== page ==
Having devoted so much of his career to making shows about spooks, it makes sense that Stephen Garrett should be working with the greatest spy writer of all.
It was John le Carré’s work that first convinced the co-founder of television company Kudos that an MI5-based series could be “a bit like” a cop show “only bigger”, and Spooks, one of the most successful TV drama and film franchises of the 21st century was the result.
When Garrett surprised the TV industry by walking out of Kudos two years ago, he was promptly approached by The Ink Factory, a company set up by Le Carré’s sons Stephen and Simon Cornwell and advised by the great author himself. The result of that collaboration is The Night Manager, a major BBC drama starring Hugh Laurie and Tom Hiddleston, based on Le Carré’s 1993 novel. It is the first TV series to be shot in super-high definition 4K.
“That was the most wonderful conversation to have,” Garrett says. “It was genuinely Le Carré who gave me the idea for Spooks and I have always been faintly obsessed with spy stories.”
There is something “quintessentially British” about espionage, he says. “Because of Bond and because of Le Carré’s work, the world associates Brits with spying; we are perceived as having a genuine talent for duplicity, deception and telling lies. It’s something we should be incredibly proud of!”
Working with David Cornwell, to give Le Carré his real name, has been inspiring. “He is 85 and he has not just been the godfather of the project but actively involved at key stages.” Le Carré attended the day-long read-through of all six scripts in the series, then went to the two-hour notes session that followed. “He even came to a cast and crew dinner afterwards and throughout it all was the sharpest, smartest person in the room, giving immensely classy notes about story structure, character and spycraft.”
Le Carré was willing to accept a “radical reinterpretation” of his work, including even a change of sex of a central character. The intelligence operative Leonard Burr, a gruff Yorkshireman in the book, is played in the series by a heavily pregnant Olivia Colman, best known for the ITV series Broadchurch. The brave casting by the Danish director, Susanne Bier, presented a “huge challenge” in getting insurance to take Colman for filming in “Morocco and Majorca in the late stages of pregnancy”, Garrett says. “But it struck us as a really inspired notion that a woman vulnerable in this dangerous male preserve [of spying] should be additionally vulnerable by virtue of being pregnant”.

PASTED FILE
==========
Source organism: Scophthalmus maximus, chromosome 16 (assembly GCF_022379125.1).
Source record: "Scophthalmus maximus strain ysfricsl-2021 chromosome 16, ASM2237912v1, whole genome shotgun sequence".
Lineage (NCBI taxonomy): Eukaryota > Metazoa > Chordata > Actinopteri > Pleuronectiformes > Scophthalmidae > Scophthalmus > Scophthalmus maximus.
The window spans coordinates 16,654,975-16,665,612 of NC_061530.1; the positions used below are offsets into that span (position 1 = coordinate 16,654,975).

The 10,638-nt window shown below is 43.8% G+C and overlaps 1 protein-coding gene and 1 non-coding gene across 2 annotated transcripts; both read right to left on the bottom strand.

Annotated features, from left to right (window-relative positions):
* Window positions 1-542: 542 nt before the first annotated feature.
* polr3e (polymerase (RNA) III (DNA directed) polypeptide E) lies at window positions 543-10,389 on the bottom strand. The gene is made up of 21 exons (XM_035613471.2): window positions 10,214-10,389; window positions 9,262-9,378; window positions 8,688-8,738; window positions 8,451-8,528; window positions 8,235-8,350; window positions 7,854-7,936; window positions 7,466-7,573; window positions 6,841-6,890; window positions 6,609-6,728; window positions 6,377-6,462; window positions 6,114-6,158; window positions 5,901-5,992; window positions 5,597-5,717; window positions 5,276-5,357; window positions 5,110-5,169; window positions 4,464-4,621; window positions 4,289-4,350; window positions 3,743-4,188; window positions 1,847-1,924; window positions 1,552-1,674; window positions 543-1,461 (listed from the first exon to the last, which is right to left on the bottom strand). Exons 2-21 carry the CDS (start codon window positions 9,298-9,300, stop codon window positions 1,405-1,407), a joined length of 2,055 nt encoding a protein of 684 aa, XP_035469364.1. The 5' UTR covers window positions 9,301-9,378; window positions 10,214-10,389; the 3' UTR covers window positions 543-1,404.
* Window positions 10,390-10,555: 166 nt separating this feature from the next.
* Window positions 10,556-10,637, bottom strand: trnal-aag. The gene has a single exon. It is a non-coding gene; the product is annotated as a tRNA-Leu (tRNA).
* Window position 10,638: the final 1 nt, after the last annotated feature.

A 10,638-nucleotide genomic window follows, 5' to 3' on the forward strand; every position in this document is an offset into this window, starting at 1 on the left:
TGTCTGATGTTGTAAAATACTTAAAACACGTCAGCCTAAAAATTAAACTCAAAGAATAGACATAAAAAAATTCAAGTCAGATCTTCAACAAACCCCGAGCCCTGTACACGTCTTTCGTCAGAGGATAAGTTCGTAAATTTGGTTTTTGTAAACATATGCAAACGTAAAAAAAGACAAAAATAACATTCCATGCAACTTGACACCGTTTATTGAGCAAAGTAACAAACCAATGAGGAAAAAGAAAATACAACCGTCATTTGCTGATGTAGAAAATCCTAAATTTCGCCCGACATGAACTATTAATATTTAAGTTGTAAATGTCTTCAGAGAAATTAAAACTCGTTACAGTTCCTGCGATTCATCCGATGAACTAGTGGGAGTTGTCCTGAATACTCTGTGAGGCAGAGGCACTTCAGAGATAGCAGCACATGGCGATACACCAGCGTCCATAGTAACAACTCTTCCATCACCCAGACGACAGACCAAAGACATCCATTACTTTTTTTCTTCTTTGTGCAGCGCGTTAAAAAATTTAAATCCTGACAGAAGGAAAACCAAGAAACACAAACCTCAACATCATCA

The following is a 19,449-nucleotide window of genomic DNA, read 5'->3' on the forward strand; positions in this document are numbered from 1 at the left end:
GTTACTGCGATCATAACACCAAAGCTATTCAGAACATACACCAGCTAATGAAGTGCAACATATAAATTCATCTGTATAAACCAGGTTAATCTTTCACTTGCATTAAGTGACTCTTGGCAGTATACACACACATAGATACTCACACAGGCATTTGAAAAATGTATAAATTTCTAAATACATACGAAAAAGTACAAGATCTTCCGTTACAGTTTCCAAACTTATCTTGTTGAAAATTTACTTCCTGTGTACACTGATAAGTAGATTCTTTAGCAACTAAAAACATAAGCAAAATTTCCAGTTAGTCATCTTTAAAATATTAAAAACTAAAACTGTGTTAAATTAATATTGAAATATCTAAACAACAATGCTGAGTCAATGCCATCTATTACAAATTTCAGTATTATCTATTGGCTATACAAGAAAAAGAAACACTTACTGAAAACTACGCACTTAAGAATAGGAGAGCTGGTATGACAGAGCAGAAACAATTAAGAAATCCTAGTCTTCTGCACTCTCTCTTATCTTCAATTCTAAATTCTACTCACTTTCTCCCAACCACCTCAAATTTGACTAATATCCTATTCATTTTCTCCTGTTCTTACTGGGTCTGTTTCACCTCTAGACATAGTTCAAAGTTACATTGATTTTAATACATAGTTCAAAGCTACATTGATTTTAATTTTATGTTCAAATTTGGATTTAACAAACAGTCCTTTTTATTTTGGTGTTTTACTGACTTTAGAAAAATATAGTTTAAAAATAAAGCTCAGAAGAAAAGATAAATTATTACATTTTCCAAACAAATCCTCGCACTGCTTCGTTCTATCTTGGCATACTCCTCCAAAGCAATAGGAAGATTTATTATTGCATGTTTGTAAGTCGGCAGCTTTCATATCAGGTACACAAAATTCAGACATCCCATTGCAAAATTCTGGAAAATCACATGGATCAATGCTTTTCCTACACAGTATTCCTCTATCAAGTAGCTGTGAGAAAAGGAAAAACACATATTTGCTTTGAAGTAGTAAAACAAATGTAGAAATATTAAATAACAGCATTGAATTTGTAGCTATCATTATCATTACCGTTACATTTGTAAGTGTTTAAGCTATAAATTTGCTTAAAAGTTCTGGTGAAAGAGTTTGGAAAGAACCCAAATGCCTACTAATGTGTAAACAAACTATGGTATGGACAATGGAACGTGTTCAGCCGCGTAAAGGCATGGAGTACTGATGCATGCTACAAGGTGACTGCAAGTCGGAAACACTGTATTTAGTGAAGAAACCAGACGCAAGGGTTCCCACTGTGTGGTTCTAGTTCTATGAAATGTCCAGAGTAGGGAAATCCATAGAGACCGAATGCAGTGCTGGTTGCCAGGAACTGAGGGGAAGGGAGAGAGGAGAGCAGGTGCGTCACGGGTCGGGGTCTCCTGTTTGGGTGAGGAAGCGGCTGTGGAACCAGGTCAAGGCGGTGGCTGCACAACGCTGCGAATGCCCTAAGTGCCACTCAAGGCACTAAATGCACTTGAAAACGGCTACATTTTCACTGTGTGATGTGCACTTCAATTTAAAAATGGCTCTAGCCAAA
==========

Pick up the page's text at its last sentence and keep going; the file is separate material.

Le Carré himself was “thrilled” by the change, Garrett says. “He said to Olivia that if he were writing the novel again he would write it with Burr as a woman.”
Garrett has founded his own production company, Character 7, and has other projects in development that also feed his spying fixation. The Rook, which he is developing with the Twilight creator Stephenie Meyer and her company Fickle Fish Films, is based on a fantasy novel by the Australian author Daniel O’Malley about an intelligence agency that combats supernatural threats.
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Garrett is pitching another Character 7 project, Shadow Play, as “Mad Men meets Casablanca”. It’s another spy series – of course – and set in Beirut in the 1950s, when that city was both one of the playgrounds of the Mediterranean and a hotbed of espionage.
We are, says Garrett, living in a great time for television drama.
“There is now an extraordinary opportunity for organically international dramas that are sweeping in scale and not parochial,” he says. “Because of the new world order, with the Amazons and Netflix and Hulus who have seemingly unlimited resources and not fixed [schedule] slots, there’s no shortage of opportunities.”
Spooks, which began in 2002, was based on “self-contained episodes” in an era before viewers enjoyed bingeing on entire series, when tablets weren’t yet invented.
Such formats now “barely exist and no one is really looking for them”, says Garrett.
However, he adds that technology isn’t always helpful to a TV producer. It has made the creation of suspense so much harder.
“There’s no doubt that new technology in general, and computer screens in particular, make a certain kind of storytelling very difficult,” he says.
Cybercrime has become the “greatest manifestation” of modern villainy yet “no one has yet found a way to make that interesting” on film. Similarly DNA was a great breakthrough for mankind but a setback for spy and crime writers, and would make a classic tale such as Dial M for Murder unworkable, he claims. “Technology has messed with storytelling in quite a big way.”
The ubiquity of mobile phones in real life has made it hard for a suspense writer to create any sense of a character being alone.
“Jeopardy and that sense of genuine isolation has become much harder to create in the modern world. That classic scene of the girl in the nightdress alone in house ... you end up establishing in some very clunky way: that her phone has run out of juice or she’s in a mobile black hole,” he says.
“Pre-1985 is a good time to tell stories where you want genuine tension, because you can get rid of these hideous devices.”
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